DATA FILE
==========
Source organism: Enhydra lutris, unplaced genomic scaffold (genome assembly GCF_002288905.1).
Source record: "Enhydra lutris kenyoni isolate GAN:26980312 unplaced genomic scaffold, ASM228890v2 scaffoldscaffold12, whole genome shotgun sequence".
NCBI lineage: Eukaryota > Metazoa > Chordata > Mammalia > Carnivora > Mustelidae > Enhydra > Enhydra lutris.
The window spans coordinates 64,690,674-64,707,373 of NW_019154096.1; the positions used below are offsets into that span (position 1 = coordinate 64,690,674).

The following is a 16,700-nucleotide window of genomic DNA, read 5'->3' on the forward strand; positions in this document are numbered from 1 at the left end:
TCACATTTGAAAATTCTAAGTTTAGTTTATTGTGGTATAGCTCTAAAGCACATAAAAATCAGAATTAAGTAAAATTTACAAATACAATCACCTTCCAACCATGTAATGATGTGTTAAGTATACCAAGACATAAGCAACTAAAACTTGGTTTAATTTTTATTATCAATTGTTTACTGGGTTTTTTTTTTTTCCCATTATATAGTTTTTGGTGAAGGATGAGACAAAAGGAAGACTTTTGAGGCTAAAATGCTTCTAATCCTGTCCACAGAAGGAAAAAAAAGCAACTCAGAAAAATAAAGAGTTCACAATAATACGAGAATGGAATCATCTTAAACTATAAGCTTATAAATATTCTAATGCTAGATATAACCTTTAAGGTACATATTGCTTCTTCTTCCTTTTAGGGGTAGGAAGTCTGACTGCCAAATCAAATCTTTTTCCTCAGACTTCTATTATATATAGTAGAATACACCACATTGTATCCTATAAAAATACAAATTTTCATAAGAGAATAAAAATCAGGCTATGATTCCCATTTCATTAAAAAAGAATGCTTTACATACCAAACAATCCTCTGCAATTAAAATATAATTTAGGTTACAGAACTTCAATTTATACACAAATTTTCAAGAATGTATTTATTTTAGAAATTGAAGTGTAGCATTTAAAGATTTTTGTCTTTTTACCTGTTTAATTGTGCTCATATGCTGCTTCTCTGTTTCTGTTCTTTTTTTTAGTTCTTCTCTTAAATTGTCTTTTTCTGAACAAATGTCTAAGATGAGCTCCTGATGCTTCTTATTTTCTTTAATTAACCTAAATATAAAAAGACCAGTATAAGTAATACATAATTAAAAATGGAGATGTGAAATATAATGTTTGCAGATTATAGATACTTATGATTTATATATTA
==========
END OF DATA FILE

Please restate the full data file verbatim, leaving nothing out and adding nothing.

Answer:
Source organism: Enhydra lutris, unplaced genomic scaffold (genome assembly GCF_002288905.1).
Source record: "Enhydra lutris kenyoni isolate GAN:26980312 unplaced genomic scaffold, ASM228890v2 scaffoldscaffold12, whole genome shotgun sequence".
NCBI lineage: Eukaryota > Metazoa > Chordata > Mammalia > Carnivora > Mustelidae > Enhydra > Enhydra lutris.
The window spans coordinates 64,690,674-64,707,373 of NW_019154096.1; the positions used below are offsets into that span (position 1 = coordinate 64,690,674).

The following is a 16,700-nucleotide window of genomic DNA, read 5'->3' on the forward strand; positions in this document are numbered from 1 at the left end:
TCACATTTGAAAATTCTAAGTTTAGTTTATTGTGGTATAGCTCTAAAGCACATAAAAATCAGAATTAAGTAAAATTTACAAATACAATCACCTTCCAACCATGTAATGATGTGTTAAGTATACCAAGACATAAGCAACTAAAACTTGGTTTAATTTTTATTATCAATTGTTTACTGGGTTTTTTTTTTTTCCCATTATATAGTTTTTGGTGAAGGATGAGACAAAAGGAAGACTTTTGAGGCTAAAATGCTTCTAATCCTGTCCACAGAAGGAAAAAAAAGCAACTCAGAAAAATAAAGAGTTCACAATAATACGAGAATGGAATCATCTTAAACTATAAGCTTATAAATATTCTAATGCTAGATATAACCTTTAAGGTACATATTGCTTCTTCTTCCTTTTAGGGGTAGGAAGTCTGACTGCCAAATCAAATCTTTTTCCTCAGACTTCTATTATATATAGTAGAATACACCACATTGTATCCTATAAAAATACAAATTTTCATAAGAGAATAAAAATCAGGCTATGATTCCCATTTCATTAAAAAAGAATGCTTTACATACCAAACAATCCTCTGCAATTAAAATATAATTTAGGTTACAGAACTTCAATTTATACACAAATTTTCAAGAATGTATTTATTTTAGAAATTGAAGTGTAGCATTTAAAGATTTTTGTCTTTTTACCTGTTTAATTGTGCTCATATGCTGCTTCTCTGTTTCTGTTCTTTTTTTTAGTTCTTCTCTTAAATTGTCTTTTTCTGAACAAATGTCTAAGATGAGCTCCTGATGCTTCTTATTTTCTTTAATTAACCTAAATATAAAAAGACCAGTATAAGTAATACATAATTAAAAATGGAGATGTGAAATATAATGTTTGCAGATTATAGATACTTATGATTTATATATTA